Syria air strikes: Can Obama's Arab coalition hold?
President Barack Obama has touted the involvement of Arab nations - many of them Sunni-majority - in US air strikes against Islamic State militants. But will this coalition hold up to the scrutiny of their own internal politics?
What a difference a year makes.
President Barack Obama limped to New York last year for the opening of the United Nations General Assembly, unable to generate sufficient domestic or international support for a military response to the Assad regime's use of chemical weapons within the deepening Syrian civil war.
He settled for a compromise that eliminated Syria's chemical weapon stocks, useful strategically but damaging to American credibility within the Middle East.
This week, Mr Obama provided a dramatic backdrop to the gathering of global leaders by launching military strikes against Islamic State (IS) and al Qaeda's Khorasan network in Syria, both of which are stronger and more threatening than they were a year ago.
The air strikes can certainly help to "degrade" extremist capabilities in Iraq and Syria, but by themselves will not be enough to "destroy" them, one of the stated objectives of the emerging campaign.
It remains to be seen how durable the international coalition is.
It now numbers more than 50 countries, but whether they can sustain military action over weeks and months is unclear.
And since IS fields an insurgent force and not a formal army, finding meaningful targets to hit from the air will be a challenge.
Limiting the IS's ability to attract new recruits and access to financial resources are also pivotal. That will depend significantly on Turkey, which has not yet fully clarified what it will contribute to the effort.
Turkey's role was constrained by a large number of hostages that were recently freed, perhaps in exchange for the release of IS fighters.
In a sense, Mr Obama is putting together his Syria strategy one step at a time, addressing what he can even as he searches for a more comprehensive approach that may emerge over time, but is not available at the moment.
Islamic State's advance deep into Iraq in recent months, which threatened the future viability of both Iraq and Syria, forced a number of key players to reassess their priorities and policy options, beginning with Mr Obama himself.
Not long ago, the president declared there was no military solution to Syria that relies predominantly on the use of American hard power. But he is now willing to deploy military force to chip away at a dangerous byproduct of the Syrian civil war.
As the president said in anticipation of the strikes in Syria, "This isn't America versus Isil. This is the people of that region versus Isil. It's the world against Isil." (The White House uses another acronym for the group).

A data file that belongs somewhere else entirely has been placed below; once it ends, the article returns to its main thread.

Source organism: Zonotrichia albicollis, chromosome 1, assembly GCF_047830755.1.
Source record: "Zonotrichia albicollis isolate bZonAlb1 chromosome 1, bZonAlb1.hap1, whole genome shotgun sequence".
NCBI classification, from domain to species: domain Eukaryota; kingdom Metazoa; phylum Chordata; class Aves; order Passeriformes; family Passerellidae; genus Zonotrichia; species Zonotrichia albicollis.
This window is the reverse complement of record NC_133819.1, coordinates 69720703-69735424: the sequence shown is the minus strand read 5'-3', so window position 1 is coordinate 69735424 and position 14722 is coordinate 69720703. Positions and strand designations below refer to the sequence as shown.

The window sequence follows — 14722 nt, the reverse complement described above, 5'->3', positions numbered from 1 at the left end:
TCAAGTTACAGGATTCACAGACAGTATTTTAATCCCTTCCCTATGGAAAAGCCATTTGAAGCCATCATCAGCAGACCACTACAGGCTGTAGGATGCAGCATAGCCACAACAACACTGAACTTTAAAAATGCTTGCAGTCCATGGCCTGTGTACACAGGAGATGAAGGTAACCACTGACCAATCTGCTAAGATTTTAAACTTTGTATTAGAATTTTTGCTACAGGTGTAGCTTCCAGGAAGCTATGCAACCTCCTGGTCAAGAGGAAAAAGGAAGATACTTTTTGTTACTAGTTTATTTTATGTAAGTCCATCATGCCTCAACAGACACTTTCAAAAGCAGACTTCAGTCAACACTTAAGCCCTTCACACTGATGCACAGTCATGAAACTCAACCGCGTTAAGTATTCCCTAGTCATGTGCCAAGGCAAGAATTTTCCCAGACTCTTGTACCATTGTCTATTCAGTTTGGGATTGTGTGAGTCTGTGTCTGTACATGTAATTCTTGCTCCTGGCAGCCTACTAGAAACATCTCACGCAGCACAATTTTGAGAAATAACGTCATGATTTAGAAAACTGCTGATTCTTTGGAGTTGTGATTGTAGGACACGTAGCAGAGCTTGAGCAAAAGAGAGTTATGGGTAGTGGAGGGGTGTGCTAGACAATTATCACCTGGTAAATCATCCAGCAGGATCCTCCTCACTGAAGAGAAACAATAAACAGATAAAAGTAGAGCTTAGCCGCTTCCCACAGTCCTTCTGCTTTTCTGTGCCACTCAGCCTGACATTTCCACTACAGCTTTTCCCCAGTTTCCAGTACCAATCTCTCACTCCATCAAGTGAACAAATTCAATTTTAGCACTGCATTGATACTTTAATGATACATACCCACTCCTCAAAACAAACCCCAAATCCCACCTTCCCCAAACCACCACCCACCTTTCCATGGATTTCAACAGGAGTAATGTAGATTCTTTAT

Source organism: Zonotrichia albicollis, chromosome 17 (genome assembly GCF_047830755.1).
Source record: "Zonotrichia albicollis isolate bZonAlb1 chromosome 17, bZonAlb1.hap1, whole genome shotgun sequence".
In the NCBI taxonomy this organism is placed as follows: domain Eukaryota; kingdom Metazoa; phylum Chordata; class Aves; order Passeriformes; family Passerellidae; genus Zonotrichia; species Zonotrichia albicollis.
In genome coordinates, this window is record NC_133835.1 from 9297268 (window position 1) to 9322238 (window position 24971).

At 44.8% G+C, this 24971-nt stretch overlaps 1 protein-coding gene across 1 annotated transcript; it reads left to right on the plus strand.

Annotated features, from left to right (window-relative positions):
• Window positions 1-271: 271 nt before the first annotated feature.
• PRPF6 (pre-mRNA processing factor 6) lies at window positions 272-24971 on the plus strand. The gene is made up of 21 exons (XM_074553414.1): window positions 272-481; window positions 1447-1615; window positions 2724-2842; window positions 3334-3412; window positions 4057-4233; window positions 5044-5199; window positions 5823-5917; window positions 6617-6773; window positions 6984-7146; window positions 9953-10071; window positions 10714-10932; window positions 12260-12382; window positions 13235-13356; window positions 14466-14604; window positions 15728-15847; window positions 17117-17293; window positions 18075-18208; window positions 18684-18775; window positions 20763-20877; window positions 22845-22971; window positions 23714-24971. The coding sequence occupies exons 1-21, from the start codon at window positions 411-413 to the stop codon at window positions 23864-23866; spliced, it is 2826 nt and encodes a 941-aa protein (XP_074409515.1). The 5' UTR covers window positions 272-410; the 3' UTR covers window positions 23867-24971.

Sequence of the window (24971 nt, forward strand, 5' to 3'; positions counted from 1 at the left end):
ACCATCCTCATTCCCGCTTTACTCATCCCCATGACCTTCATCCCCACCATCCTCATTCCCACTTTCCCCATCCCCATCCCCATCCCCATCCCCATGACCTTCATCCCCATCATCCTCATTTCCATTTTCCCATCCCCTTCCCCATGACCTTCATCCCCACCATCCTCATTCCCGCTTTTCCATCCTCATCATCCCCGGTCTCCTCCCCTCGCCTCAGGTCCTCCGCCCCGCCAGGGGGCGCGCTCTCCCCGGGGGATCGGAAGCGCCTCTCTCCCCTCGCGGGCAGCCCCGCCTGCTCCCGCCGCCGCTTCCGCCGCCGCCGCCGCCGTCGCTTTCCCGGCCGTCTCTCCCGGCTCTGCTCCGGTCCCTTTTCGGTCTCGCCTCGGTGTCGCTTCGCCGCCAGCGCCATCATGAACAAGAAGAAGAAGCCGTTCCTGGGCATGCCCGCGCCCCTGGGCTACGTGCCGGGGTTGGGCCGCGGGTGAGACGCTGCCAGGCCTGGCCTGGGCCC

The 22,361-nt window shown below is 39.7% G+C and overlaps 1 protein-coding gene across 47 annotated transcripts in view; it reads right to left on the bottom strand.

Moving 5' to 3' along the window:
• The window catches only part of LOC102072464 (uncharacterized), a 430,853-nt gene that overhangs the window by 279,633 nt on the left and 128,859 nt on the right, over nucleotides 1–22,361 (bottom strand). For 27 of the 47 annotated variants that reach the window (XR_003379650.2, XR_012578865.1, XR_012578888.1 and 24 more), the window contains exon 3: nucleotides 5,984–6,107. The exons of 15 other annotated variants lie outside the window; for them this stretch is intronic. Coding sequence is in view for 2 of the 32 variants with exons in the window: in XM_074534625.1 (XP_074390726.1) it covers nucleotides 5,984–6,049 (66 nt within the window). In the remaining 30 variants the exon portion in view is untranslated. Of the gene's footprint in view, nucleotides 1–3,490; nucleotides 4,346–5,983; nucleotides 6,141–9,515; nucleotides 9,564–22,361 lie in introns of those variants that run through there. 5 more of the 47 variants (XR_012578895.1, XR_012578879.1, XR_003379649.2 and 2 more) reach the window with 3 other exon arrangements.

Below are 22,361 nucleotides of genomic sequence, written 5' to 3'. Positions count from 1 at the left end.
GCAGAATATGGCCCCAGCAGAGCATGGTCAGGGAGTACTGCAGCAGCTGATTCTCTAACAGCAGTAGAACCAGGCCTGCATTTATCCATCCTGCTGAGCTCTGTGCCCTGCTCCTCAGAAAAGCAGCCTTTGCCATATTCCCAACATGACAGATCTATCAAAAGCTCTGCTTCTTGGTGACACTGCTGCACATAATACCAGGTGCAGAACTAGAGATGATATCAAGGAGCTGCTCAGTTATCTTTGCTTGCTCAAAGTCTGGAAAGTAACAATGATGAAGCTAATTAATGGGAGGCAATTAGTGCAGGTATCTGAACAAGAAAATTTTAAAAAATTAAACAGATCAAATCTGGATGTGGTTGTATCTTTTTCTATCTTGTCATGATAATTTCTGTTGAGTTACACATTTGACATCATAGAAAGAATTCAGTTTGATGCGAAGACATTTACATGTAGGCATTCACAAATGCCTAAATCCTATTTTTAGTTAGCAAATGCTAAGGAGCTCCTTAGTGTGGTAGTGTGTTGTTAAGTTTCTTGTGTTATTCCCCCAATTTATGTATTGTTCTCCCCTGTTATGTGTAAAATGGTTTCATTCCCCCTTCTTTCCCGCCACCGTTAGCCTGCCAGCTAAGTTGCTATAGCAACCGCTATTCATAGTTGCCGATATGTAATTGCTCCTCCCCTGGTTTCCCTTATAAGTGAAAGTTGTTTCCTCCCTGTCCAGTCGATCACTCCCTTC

Everyone seems to be on board with the American approach, dealing with IS now and leaving questions about Bashar al-Assad for another day.
Interestingly, that seems to include Assad himself.
Prior to taking military action, Syria was warned not to interfere and the Assad government seems to have followed that advice.
Assad certainly welcomes the advent of "allies" willing to help him battle "terrorists" within his borders.
The significant involvement of Arab nations in the strikes will complicate the responses of Russia and China.
China reflexively opposes any outside intervention in the affairs of a sovereign state.
Russia is all for eliminating violent Islamist extremists, and sees the Syrian regime as a necessary means of accomplishing that objective.
The fact that several major Sunni-majority countries, including Saudi Arabia, Jordan, the United Arab Emirates, and Qatar, took a prominent role in the strikes should enhance their perceived political legitimacy and will factor in both the international and regional response.
A year ago, Saudi Arabia declined a UN Security Council seat to protest major power paralysis regarding Syria. Riyadh has some significant energy cards that it can play against both Russia and China if they are overly critical.
Russia will likely encourage international action to remain focused on IS, but be fairly muted in its reaction.
How Middle East publics react will say a great deal about the viability of the emerging American strategy.
Since the struggle against IS is at its heart a civil war within Islam, if IS is to be destroyed as a viable political and religious entity, the most decisive front involves regional publics.
The fact that Iraq's Sunni population viewed Islamic State as the lesser of two evils when compared with the Shia-dominated government in Baghdad created the opening for IS's rapid advance across western and northern Iraq.
Until that calculation changes, there is little chance of defeating the Islamic State.
The defeat or destruction of IS remains a long-term challenge. That will depend on more effective action by Iraqi security forces and the Free Syrian Army, taking back territory from Islamic State on both sides of the border.
The former will take months, the latter years.
In the meantime, the air strikes should make IS's day-to-day existence more complicated. It has enjoyed a significant run of success in recent months while remaining mostly on the offensive.
Now it will have to defend itself on multiple fronts, a stern test for an actual state much less a virtual one.
PJ Crowley is a former Assistant Secretary of State and now a distinguished fellow at The George Washington University Institute of Public Diplomacy & Global Communication.